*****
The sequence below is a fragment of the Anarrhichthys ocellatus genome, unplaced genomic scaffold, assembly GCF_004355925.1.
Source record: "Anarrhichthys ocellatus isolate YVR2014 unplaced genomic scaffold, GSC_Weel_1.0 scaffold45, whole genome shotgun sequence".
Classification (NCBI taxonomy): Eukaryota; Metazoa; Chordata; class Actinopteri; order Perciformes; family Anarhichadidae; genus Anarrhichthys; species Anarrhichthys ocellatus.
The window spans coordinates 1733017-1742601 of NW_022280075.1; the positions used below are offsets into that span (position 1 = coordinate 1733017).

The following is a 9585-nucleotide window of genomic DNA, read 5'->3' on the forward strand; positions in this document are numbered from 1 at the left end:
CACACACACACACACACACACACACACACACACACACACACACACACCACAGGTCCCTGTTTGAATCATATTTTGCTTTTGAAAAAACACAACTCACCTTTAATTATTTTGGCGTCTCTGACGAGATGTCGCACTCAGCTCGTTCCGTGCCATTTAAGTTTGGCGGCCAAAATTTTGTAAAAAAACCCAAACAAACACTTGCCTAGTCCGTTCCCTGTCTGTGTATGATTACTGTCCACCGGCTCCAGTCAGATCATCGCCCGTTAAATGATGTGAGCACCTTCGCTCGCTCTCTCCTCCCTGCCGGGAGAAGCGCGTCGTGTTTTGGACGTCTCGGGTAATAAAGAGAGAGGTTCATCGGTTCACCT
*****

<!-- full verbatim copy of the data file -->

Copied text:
The sequence below is a fragment of the Anarrhichthys ocellatus genome, unplaced genomic scaffold, assembly GCF_004355925.1.
Source record: "Anarrhichthys ocellatus isolate YVR2014 unplaced genomic scaffold, GSC_Weel_1.0 scaffold45, whole genome shotgun sequence".
Classification (NCBI taxonomy): Eukaryota; Metazoa; Chordata; class Actinopteri; order Perciformes; family Anarhichadidae; genus Anarrhichthys; species Anarrhichthys ocellatus.
The window spans coordinates 1733017-1742601 of NW_022280075.1; the positions used below are offsets into that span (position 1 = coordinate 1733017).

The following is a 9585-nucleotide window of genomic DNA, read 5'->3' on the forward strand; positions in this document are numbered from 1 at the left end:
CACACACACACACACACACACACACACACACACACACACACACACACCACAGGTCCCTGTTTGAATCATATTTTGCTTTTGAAAAAACACAACTCACCTTTAATTATTTTGGCGTCTCTGACGAGATGTCGCACTCAGCTCGTTCCGTGCCATTTAAGTTTGGCGGCCAAAATTTTGTAAAAAAACCCAAACAAACACTTGCCTAGTCCGTTCCCTGTCTGTGTATGATTACTGTCCACCGGCTCCAGTCAGATCATCGCCCGTTAAATGATGTGAGCACCTTCGCTCGCTCTCTCCTCCCTGCCGGGAGAAGCGCGTCGTGTTTTGGACGTCTCGGGTAATAAAGAGAGAGGTTCATCGGTTCACCT